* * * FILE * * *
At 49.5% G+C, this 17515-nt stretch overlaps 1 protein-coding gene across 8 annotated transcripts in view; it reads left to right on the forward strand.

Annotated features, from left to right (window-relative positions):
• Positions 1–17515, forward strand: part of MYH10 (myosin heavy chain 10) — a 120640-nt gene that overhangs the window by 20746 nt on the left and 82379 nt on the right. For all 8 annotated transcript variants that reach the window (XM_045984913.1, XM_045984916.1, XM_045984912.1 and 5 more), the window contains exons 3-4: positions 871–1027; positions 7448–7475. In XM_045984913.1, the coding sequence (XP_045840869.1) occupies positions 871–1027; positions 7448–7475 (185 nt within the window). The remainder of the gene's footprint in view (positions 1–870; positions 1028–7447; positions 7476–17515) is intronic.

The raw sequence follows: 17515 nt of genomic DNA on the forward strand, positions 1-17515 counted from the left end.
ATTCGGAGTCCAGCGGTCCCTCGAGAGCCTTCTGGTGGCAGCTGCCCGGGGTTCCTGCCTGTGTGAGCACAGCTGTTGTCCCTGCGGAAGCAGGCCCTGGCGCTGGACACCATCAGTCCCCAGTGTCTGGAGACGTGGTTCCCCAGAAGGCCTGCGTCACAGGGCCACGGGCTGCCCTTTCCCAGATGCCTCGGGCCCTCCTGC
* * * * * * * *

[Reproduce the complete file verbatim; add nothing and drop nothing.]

At 49.5% G+C, this 17515-nt stretch overlaps 1 protein-coding gene across 8 annotated transcripts in view; it reads left to right on the forward strand.

Annotated features, from left to right (window-relative positions):
• Positions 1–17515, forward strand: part of MYH10 (myosin heavy chain 10) — a 120640-nt gene that overhangs the window by 20746 nt on the left and 82379 nt on the right. For all 8 annotated transcript variants that reach the window (XM_045984913.1, XM_045984916.1, XM_045984912.1 and 5 more), the window contains exons 3-4: positions 871–1027; positions 7448–7475. In XM_045984913.1, the coding sequence (XP_045840869.1) occupies positions 871–1027; positions 7448–7475 (185 nt within the window). The remainder of the gene's footprint in view (positions 1–870; positions 1028–7447; positions 7476–17515) is intronic.

The raw sequence follows: 17515 nt of genomic DNA on the forward strand, positions 1-17515 counted from the left end.
ATTCGGAGTCCAGCGGTCCCTCGAGAGCCTTCTGGTGGCAGCTGCCCGGGGTTCCTGCCTGTGTGAGCACAGCTGTTGTCCCTGCGGAAGCAGGCCCTGGCGCTGGACACCATCAGTCCCCAGTGTCTGGAGACGTGGTTCCCCAGAAGGCCTGCGTCACAGGGCCACGGGCTGCCCTTTCCCAGATGCCTCGGGCCCTCCTGC